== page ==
Sciatica is a pesky back condition, the definition of which encompasses any pain that goes through the sciatic nerve. The sciatic nerve is located in the lower spine and travels through the pelvis and down each leg (Mayoclinic link). Sciatic pain can even, in some cases, travel to your feet. So, naturally, sciatica affects many parts of your body if you are dealing with this condition.
This pain often becomes aggravated when a nerve gets moved into an improper spot between your muscles. This means that both the pain and severity vary per person.
When dealing with this condition, it is important to know when to listen to your body, as pain can be onset at any time. If you have sciatica you may deal with moments of frustration, and many patients feel that they are restricted in their physical exercise due to the condition.
Knowing that, the question may come up: can you ride an e-bike when dealing with sciatica? The answer is multilayered, with various factors coming into play such as the severity of your condition and the type of e-Bike you are using. The simple answer, however, is yes: riding an e-bike is one of the top forms of exercise for people dealing with back pain and sciatica.
Take e-bike riding easy – but not too easy
Before you start to e-Bike, remember that you should not be pushing yourself too hard. Sciatica, and the pain associated with it, varies from mild to severe, so remember that it’s entirely dependent on a case-by-case basis.
One of the main pieces of advice for sciatica patients is that sitting for long periods of time is not ideal. In fact, living a sedentary lifestyle and not actively exercising can be one of the causes of sciatica, so it’s important to be as active as possible to both strengthen your muscles and relieve your back pain.
E-bike riding, because of its pedal-assist feature, makes it easier to be active while also not putting too much stress or strain on your back. Cycling is a great way to get in your aerobic exercise, strengthening not only your muscles but giving your heart and lungs a workout as well.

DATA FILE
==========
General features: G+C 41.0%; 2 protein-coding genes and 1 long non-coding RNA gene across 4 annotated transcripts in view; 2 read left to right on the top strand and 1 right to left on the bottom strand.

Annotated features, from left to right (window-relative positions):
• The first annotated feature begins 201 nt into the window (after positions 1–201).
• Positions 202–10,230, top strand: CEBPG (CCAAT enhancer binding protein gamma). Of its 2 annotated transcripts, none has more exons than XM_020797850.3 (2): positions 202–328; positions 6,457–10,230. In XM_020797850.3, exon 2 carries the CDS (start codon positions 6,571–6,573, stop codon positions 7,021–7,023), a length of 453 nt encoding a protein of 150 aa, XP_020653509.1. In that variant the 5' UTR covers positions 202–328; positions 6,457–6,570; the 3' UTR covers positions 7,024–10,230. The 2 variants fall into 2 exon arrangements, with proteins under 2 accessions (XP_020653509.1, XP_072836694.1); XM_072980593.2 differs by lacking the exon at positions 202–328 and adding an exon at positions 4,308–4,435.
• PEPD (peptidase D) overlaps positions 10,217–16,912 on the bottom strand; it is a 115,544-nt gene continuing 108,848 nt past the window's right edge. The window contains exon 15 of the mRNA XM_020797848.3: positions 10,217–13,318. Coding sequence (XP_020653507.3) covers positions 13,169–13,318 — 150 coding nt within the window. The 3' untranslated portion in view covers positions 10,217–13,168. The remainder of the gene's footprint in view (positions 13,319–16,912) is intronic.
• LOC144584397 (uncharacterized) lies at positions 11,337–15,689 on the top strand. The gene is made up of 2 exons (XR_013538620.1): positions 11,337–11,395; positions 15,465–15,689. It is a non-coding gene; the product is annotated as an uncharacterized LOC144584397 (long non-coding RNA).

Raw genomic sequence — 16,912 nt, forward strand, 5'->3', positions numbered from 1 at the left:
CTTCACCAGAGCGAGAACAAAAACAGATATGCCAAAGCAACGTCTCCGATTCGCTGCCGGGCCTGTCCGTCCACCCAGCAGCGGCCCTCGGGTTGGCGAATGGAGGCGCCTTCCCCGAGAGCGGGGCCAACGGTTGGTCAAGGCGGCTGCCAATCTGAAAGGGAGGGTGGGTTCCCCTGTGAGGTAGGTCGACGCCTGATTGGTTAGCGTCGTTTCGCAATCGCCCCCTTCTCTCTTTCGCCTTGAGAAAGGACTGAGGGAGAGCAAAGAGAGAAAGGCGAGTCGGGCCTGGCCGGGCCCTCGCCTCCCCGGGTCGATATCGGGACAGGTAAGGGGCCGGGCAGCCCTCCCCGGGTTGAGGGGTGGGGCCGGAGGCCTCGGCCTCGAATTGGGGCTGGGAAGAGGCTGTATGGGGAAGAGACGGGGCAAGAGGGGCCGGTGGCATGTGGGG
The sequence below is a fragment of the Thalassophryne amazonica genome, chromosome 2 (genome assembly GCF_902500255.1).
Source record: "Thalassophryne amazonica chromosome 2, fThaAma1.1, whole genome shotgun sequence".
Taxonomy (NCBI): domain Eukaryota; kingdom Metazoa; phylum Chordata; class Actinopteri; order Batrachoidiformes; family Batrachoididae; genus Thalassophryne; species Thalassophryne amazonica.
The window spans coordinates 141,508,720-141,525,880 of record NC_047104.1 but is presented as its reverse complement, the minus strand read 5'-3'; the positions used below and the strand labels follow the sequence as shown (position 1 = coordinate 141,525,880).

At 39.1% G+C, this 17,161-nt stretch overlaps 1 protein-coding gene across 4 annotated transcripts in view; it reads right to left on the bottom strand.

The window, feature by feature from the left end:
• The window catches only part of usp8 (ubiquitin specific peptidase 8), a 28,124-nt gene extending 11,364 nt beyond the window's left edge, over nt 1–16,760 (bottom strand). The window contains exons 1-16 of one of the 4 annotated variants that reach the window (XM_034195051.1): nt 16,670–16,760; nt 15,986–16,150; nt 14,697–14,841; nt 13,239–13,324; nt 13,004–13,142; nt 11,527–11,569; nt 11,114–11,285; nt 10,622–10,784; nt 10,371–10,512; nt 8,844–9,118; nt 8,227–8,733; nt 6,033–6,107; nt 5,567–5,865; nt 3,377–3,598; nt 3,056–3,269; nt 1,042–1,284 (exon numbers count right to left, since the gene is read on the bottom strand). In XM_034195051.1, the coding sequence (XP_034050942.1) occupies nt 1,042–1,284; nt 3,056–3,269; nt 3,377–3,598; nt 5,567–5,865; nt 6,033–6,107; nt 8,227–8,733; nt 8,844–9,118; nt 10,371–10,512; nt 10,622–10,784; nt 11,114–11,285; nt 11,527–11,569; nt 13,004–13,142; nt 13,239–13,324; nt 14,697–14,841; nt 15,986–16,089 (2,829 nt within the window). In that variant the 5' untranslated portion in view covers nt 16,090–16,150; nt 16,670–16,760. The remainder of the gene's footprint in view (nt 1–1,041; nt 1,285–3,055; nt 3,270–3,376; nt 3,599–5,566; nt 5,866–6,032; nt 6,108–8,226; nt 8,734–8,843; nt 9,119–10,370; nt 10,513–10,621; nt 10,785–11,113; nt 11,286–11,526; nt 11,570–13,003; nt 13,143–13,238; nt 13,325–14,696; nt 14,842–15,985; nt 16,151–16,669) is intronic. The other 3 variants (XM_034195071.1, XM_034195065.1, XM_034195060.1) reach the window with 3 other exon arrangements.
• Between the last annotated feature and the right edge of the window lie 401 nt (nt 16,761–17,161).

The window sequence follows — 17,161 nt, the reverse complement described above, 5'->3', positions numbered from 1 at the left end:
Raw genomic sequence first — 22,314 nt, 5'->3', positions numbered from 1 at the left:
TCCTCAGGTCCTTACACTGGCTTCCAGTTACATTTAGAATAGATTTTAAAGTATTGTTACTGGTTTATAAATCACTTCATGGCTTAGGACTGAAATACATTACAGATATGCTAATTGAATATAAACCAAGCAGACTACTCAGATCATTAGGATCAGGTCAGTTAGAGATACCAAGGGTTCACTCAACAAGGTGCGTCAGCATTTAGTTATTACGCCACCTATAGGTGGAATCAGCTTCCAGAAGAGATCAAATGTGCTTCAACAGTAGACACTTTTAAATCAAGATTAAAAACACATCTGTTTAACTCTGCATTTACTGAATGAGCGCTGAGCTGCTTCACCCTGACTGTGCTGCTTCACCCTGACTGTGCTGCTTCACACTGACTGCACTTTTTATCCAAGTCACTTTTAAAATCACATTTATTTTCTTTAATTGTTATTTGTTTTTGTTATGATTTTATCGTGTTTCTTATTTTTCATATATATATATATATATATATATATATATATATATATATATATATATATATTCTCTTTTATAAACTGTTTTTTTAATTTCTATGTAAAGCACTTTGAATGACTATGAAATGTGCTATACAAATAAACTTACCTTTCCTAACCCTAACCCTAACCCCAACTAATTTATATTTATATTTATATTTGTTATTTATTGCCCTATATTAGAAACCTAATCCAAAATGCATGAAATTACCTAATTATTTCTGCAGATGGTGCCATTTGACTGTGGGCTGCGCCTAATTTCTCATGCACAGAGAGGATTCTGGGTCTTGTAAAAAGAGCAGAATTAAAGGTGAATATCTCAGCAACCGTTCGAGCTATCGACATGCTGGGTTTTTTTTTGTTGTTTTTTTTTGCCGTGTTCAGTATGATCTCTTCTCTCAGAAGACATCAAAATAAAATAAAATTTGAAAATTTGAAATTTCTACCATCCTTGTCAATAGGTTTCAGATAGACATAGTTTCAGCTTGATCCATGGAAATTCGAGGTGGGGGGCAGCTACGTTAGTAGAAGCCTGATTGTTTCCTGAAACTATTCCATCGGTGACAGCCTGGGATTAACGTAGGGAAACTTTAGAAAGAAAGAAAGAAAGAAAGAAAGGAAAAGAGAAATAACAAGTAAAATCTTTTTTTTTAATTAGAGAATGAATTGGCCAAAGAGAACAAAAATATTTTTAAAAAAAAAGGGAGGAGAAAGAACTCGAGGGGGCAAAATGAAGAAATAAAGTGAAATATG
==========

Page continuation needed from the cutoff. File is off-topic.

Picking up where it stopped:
Read also: Can I use e-bike to get fit or for weight loss? And, Are e-bikes good for cardio exercise?
The factor regarding whether sciatica pain is lessened or exacerbated by e-bike riding varies. Some sciatica patients say that using their e-Bike helps relieve their pain, whereas some note that they tend to feel more pain after periods of cycling.
However, many that note pain afterward, also state that their pain lasts for a shorter amount of time when they are active as opposed to when they are being sedentary.
Easy Tip: Before you start to ride an e-bike, consult your doctor and/or any other medical professional who knows your condition.
As mentioned before, sciatica and the levels of pain you deal with vary on a personal basis, so be sure to exercise caution and calculate the risks before you begin riding. It’s also important to take the time to research and explore your e-Bike options to find out what exercise regime is best for you and your pain.
Choose the right electric bicycle for you
Common causes for back pain are poor posture, arching your neck while cycling (which can lead to upper back strain), and uneven or rough landscape which can cause compression to the spine.
So, choosing the right e-Bike that will make it as easy and strain-free as possible is important before you embark on riding.
Factors such as the frame and even the type of e-bike come into play. There are many options, and there’s no one right answer: depending on where your pain is located and what positions you’re most comfortable in, the answer differs. For example, some prefer a forward-leaning e-bike while others prefer the recumbent structure.
A step-through frame
For those who would prefer not to bend or lift themselves up too often, consider a step-through e-Bike. A step-through frame allows you to literally step through your bicycle rather than bend or hop to mount and dismount, which lessens the amount of strain on your lower back.
A comfort cruiser e-bike
An e-bike that demonstrates the benefits of a step-through frame, and is particularly recommended for riders with back pain, is the “comfort cruiser” (sample model link).
These e-bikes have a considerably lower seat from its handlebars, cushioned seating, a comfortable upright position, and relaxed handlebars.
An electric tricycle
For those struggling with more severe pain, consider riding an electric tricycle (which is a three-wheeler as opposed to two) if you are worried about your balance and need more assistance when riding. Here is a sample model to take a look at (Amazon link).